Przyczynek do identyfikacji średniowiecznej aparatury destylacyjnej w Polsce
An introduction to identification of mediaeval distilling-apparatus in Poland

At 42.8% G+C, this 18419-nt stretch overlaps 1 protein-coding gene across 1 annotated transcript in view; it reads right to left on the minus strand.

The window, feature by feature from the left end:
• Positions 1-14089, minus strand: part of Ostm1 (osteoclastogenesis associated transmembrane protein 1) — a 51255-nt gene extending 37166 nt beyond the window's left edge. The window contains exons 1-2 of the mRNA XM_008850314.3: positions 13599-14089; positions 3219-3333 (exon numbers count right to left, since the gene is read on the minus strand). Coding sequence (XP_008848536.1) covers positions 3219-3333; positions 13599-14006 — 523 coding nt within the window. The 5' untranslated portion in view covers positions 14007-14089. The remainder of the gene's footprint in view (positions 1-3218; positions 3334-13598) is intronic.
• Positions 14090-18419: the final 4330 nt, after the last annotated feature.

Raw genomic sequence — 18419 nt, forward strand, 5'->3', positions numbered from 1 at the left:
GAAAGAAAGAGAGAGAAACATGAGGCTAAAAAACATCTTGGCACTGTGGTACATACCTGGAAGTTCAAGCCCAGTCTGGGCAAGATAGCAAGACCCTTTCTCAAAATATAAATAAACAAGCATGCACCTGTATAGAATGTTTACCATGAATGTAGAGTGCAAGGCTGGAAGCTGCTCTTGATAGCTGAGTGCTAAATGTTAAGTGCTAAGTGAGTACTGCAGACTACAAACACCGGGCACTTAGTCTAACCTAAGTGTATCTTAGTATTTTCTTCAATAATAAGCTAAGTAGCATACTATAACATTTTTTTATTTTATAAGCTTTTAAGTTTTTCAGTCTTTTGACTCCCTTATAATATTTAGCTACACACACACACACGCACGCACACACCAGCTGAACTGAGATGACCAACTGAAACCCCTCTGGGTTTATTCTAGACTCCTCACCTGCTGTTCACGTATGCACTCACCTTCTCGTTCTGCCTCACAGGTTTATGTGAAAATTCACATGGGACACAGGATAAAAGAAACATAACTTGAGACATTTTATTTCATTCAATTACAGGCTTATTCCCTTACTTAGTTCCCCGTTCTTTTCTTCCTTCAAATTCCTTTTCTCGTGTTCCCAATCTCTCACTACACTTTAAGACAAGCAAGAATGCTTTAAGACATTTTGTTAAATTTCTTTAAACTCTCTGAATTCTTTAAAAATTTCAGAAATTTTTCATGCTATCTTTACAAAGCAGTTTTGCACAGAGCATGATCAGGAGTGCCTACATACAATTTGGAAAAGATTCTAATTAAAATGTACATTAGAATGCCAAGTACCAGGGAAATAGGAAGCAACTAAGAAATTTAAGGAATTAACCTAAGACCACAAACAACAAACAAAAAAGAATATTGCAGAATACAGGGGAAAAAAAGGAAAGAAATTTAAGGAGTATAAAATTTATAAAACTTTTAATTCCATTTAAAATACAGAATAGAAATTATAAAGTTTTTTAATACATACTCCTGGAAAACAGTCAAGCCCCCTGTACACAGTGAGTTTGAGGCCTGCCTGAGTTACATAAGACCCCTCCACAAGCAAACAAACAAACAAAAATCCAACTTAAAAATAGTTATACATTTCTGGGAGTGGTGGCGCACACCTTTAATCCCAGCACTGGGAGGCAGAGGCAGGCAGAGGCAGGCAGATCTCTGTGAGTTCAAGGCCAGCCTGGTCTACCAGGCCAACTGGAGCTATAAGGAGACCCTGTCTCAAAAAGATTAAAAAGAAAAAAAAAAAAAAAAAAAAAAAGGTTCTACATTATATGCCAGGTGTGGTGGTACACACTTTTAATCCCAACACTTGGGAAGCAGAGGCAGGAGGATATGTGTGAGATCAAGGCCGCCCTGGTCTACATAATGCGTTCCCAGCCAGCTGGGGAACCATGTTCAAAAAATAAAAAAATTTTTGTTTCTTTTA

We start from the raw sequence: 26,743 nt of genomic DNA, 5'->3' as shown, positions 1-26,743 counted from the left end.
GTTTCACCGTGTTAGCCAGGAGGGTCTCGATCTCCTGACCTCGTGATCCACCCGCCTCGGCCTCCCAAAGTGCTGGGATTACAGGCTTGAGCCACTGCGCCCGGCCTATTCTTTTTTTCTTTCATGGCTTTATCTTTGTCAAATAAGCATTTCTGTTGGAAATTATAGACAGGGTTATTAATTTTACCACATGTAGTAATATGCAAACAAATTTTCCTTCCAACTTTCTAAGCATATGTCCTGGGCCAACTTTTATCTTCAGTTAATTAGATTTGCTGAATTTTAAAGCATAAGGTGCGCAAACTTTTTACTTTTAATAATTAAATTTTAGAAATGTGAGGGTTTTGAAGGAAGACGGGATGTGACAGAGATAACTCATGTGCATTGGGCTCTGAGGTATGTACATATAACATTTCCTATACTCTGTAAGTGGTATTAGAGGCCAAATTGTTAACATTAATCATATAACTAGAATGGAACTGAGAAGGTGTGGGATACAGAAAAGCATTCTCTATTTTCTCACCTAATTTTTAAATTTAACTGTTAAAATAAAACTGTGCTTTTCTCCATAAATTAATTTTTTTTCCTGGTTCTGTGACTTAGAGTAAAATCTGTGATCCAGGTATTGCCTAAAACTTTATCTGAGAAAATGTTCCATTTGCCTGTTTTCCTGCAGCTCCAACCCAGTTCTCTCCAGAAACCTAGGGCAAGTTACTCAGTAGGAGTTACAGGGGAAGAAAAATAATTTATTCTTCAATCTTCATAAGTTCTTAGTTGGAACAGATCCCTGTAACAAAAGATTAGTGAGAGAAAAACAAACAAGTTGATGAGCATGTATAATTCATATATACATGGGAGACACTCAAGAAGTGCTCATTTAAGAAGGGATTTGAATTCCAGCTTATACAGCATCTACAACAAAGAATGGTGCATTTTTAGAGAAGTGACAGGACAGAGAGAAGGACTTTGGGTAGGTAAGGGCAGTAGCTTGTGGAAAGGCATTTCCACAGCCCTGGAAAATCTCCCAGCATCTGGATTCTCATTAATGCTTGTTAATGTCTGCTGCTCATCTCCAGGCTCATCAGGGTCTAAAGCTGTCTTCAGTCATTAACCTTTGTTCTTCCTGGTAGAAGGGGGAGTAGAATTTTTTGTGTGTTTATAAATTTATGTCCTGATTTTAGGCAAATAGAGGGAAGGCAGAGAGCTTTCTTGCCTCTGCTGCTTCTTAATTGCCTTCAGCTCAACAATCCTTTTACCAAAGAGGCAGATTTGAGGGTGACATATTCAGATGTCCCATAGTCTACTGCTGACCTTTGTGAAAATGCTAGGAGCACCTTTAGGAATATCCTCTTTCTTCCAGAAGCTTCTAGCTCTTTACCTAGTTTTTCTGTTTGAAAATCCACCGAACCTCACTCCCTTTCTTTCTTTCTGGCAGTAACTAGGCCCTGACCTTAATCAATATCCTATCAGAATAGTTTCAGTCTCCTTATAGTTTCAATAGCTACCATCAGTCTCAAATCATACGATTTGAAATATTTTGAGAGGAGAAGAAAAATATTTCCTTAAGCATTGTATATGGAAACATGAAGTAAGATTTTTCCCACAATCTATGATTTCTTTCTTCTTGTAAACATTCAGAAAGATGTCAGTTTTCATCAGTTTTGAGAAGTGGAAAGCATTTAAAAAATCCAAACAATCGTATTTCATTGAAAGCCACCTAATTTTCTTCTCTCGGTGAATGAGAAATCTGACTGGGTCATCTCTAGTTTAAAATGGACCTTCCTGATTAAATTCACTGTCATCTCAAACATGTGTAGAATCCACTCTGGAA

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Although alembics, erstwhile distilling-apparatus, are deeply rooted in Polish traditional culture, they have not been yet analysed separately. Ceramic and glass alembics, rarely being discovered during excavations within Poland, are also seldom published. Therefore using Western European studies seems to be necessary to amend that state of being. The case study on distilling-apparatus from France and Great Britain, which was used in the article, has been compiled by S. Moorhouse and N. Thomas. They presented morphologic traits of the devices: vaporizer – distilling-base or cucurbit used for heating the raw material, and alembic – a still-head with collecting-channel and spout. The authors also described industrial, kitchen and alchemical use of the devices. Based on the morphological traits, 3 types of ceramic and glass alembics were established, and presented in the article. Article uses findings already published, focuses on preliminary issues and is an attempt on introducing the reader to the matter of former distilling-apparatus. Amongst sources published in Poland one should distinguish graphics from Marcin Siennik’s Herbarz, to iest ziół tutecznych y zamorskich opisanie, Polish 16th century herbarium, fragments of pottery distilling-base from the knight’s stronghold from Mymoń, Podkarpackie Voivodeship and alembic from castle in Puck, Pomeranian Voivodeship. The latter, although ceramic, represents advanced type of distilling-apparatus with an external cooling system – removable pipe, placed in the barrel with water. Amongst instalations associated with alembics, one should mention special furnaces (athanors), ember dispensers and receivers for distillate. Another fact worth mentioning is that distilling-apparatus could be luted with a special alchemical clay, recipe of which is known from Renaissance herbarium by Marcin Siennik. Alchemical utensils were frequently placed in a separate room, especially in pharmacies and distilleries. Distilling-apparatus, artefacts heretofore neglected in Poland, could help in development of studies in the history of chemistry and complement an image of cultural space in pre-industrial Central Europe.
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